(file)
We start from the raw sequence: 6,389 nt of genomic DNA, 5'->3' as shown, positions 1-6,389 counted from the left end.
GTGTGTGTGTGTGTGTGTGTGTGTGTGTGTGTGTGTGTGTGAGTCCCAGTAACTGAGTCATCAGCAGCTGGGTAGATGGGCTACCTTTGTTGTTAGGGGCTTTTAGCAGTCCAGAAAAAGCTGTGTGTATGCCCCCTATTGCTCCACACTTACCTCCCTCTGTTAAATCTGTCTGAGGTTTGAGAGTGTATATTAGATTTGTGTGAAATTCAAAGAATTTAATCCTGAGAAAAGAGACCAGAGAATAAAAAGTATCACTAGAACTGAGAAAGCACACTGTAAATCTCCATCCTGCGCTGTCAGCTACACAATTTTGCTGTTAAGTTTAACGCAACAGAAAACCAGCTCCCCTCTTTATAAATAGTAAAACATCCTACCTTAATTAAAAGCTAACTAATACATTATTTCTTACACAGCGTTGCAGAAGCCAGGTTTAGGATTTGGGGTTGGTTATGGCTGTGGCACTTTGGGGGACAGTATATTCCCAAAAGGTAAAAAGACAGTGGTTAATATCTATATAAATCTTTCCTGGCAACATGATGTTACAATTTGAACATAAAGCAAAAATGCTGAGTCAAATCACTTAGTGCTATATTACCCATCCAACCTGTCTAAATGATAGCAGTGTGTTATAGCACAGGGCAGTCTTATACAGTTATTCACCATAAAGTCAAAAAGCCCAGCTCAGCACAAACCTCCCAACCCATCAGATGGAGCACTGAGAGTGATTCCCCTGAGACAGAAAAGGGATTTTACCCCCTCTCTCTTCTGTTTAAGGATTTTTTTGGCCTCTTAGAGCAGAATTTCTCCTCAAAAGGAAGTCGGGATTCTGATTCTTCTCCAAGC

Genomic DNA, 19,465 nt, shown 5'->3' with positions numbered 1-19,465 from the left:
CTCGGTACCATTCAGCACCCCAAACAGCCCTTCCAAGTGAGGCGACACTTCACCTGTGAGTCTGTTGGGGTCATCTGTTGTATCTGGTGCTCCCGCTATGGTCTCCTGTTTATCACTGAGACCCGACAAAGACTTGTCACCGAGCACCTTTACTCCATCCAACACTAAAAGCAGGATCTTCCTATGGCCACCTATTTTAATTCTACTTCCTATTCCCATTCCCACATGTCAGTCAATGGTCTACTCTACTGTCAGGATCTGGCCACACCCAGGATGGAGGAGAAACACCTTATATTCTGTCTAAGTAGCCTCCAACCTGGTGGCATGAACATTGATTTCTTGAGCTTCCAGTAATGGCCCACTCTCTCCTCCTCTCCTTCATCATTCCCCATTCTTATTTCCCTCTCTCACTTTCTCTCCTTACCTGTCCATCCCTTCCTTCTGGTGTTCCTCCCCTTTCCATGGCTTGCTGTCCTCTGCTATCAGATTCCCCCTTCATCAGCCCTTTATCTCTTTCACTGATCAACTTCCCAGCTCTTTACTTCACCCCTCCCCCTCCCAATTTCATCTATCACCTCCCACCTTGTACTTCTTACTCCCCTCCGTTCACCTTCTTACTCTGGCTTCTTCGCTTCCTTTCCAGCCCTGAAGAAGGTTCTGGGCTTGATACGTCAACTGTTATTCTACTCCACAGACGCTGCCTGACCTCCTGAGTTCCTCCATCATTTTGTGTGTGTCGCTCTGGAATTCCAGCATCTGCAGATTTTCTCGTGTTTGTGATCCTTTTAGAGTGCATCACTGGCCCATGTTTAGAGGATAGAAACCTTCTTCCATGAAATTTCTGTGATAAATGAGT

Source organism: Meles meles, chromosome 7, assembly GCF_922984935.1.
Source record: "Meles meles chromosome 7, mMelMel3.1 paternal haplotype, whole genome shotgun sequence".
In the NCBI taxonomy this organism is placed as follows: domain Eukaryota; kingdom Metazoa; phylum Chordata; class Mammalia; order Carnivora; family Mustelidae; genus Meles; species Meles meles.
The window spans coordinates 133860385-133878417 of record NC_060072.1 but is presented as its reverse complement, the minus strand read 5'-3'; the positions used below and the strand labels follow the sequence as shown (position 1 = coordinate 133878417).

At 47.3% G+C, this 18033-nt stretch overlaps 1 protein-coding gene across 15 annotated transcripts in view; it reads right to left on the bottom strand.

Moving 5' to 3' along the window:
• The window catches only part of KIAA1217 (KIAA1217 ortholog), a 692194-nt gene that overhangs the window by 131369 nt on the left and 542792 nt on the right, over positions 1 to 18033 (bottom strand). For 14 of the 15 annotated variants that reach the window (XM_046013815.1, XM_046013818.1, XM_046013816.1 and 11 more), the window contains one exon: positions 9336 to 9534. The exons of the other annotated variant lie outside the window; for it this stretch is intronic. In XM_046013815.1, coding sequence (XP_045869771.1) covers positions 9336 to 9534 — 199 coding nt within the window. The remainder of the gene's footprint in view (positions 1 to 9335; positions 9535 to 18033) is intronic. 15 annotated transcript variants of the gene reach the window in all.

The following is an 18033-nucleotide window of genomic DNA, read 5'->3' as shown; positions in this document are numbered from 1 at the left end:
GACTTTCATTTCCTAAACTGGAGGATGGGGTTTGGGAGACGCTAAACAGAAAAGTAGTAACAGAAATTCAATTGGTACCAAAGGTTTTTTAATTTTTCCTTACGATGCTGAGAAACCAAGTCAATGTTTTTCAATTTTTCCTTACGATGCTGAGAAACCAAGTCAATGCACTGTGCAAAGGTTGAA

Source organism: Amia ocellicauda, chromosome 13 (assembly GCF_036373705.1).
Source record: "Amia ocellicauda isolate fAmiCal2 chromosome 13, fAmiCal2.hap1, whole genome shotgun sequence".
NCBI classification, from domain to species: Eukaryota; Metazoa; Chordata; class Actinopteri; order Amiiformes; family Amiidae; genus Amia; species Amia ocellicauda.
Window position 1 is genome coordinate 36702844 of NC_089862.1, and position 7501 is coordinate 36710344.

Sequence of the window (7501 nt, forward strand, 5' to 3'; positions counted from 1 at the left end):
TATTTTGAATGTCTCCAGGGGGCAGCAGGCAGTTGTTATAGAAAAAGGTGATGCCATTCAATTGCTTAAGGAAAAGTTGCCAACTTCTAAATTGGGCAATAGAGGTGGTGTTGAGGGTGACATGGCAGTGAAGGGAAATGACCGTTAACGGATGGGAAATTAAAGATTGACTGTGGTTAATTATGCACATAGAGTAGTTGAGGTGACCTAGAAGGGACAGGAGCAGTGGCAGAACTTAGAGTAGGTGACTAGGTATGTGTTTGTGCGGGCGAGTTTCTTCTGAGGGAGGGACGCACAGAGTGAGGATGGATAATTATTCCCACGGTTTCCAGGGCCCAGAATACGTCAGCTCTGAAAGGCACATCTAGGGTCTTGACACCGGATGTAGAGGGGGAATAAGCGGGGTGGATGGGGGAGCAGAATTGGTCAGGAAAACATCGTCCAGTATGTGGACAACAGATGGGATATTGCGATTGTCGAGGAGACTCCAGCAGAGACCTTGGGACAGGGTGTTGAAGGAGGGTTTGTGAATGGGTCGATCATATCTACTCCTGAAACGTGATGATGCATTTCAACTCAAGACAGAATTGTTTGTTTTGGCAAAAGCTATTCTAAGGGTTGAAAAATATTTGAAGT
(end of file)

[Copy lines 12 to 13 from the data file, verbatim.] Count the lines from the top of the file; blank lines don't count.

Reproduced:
The following is an 18033-nucleotide window of genomic DNA, read 5'->3' as shown; positions in this document are numbered from 1 at the left end:
GACTTTCATTTCCTAAACTGGAGGATGGGGTTTGGGAGACGCTAAACAGAAAAGTAGTAACAGAAATTCAATTGGTACCAAAGGTTTTTTAATTTTTCCTTACGATGCTGAGAAACCAAGTCAATGTTTTTCAATTTTTCCTTACGATGCTGAGAAACCAAGTCAATGCACTGTGCAAAGGTTGAA